Hill Rom Holdings (HRC) is a mid-cap medical equipment company overlooked by many investors. Their product portfolio is extensive and growing with a concentration in patient mobility. The company also sells services for their products such as hospital room and facility design, training, and clinical solutions as well as providing rental and leasing of their equipment. The company has recently completed several acquisitions, including point of care diagnostics and testing equipment manufacturer Welch Allyn in 2015, German operating room equipment manufacturer Trumpf Medical in 2014 and disposable surgical blades and scalpels manufacturer Aspen Surgical in 2012. Management plans on more acquisitions over the next few years.
Of interest is the firm’s focus on acquiring mainly privately-held firms with strong niche markets that expand HRC’s product offering to their existing customers. Only 40% of 2016 revenue was generated from hospital’s capital expenditure spending, such as beds and operating room equipment. 60% of revenues was from services, leases, and medical disposables. A strong non-capital expenditure dependent focus allows HRC to better maneuver some of the market fluctuations seen by its equipment peers.
Years ago, HRC’s main products were hospital beds and funeral caskets, but in 2008 spun off the casket business and has been expanding its medical equipment business, mainly through acquisitions. For example, in 2015, HRC purchased privately-held Welch Allyn, a manufacturer of home- and doctor/hospital- based blood pressure testing equipment. HRC reports with a Sept fiscal year end. Total FY2016 revenues were $2.7 billion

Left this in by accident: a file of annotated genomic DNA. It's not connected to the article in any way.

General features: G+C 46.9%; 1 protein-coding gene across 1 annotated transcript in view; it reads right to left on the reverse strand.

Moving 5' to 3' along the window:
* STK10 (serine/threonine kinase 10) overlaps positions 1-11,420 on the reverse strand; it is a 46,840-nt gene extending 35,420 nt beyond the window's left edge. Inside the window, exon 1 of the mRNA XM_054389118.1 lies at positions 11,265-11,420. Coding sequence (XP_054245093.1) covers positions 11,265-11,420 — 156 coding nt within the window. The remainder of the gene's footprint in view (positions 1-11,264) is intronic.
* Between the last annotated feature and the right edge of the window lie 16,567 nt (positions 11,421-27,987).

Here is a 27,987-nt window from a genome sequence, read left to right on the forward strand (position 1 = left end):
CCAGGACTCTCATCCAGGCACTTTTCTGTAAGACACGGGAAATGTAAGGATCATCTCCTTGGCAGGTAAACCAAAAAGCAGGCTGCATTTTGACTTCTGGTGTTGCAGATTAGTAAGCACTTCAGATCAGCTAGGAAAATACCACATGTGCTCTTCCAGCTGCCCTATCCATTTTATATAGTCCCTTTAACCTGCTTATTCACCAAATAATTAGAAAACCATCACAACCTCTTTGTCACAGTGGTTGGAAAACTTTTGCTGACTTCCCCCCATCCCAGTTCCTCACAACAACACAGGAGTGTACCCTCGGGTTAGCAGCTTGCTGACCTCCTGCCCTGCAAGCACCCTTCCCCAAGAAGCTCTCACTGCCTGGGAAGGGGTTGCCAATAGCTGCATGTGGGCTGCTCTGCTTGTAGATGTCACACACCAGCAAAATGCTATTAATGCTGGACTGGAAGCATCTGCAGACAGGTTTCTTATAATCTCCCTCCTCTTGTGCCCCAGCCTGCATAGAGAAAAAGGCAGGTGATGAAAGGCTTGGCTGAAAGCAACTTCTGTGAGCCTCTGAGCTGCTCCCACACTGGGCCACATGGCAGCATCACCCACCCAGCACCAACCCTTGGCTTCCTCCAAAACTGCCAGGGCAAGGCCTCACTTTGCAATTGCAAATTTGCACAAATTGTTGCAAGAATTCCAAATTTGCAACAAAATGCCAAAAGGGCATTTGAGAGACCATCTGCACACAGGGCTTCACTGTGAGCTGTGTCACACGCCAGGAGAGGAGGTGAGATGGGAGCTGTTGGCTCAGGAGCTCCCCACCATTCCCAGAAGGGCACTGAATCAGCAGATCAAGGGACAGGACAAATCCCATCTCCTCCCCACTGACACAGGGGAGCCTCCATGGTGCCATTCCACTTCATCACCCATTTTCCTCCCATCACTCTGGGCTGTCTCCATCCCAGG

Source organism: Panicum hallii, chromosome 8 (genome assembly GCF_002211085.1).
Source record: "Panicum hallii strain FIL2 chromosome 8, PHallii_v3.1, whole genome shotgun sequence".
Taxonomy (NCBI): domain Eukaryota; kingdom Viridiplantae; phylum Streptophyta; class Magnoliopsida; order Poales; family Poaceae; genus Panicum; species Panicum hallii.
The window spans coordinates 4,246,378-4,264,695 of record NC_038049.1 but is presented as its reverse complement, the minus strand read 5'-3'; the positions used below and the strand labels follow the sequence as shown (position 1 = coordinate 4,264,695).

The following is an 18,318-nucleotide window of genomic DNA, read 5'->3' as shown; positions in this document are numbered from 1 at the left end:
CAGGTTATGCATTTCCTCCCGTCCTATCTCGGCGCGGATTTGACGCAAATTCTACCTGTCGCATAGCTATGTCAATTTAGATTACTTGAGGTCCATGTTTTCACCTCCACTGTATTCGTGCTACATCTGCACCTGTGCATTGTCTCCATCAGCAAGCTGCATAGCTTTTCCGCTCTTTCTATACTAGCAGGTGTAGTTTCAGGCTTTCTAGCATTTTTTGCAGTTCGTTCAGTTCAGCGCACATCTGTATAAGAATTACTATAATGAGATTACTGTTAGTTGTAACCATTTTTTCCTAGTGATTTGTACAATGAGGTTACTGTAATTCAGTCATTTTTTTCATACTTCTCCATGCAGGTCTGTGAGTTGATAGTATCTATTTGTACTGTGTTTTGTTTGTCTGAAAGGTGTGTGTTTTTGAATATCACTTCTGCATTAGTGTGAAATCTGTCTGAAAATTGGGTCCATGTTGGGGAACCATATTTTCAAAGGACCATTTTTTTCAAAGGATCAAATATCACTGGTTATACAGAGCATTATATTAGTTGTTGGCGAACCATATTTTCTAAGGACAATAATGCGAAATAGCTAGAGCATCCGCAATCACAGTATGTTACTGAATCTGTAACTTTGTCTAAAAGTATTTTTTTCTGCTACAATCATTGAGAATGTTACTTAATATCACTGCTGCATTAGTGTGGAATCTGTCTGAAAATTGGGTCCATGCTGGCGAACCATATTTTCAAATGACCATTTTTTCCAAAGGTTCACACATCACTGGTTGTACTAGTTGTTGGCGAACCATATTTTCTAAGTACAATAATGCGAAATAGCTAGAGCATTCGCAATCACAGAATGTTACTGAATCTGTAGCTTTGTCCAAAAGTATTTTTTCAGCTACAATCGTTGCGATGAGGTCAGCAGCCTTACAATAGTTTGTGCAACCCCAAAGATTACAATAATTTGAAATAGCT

The company focuses on patient care solutions in several core areas:
· Advancing Mobility focuses provides patient care systems including a variety of bed systems, such as Medical Surgical (MedSurg) beds, Intensive Care Unit (ICU) beds, and Bariatric patient beds, as well as mobility solutions such as lifts and other devices used to safely move patients.
· Wound Care and Prevention offers non-invasive therapeutic products and surfaces designed for the prevention and treatment of a variety of acute and chronic medical conditions, including pulmonary, wound, and bariatric conditions.
· Medical Equipment Management and Contract Services leases to health care providers a wide variety of moveable medical equipment, such as ventilators, defibrillators, intravenous pumps and patient monitoring equipment.
· Surgical Safety and Efficiency offers surgical tables, lights, and pendants utilized within the operating room setting. It also offers a range of positioning devices for use in shoulder, hip, spinal and lithotomy surgeries as well as platform-neutral positioning accessories for nearly every model of operating room table. In addition, it offers operating room surgical safety and accessory products such as scalpel and blade, light handle systems, skin markers and other disposable products. The products offered within this category are primarily recurring, consumable revenue streams.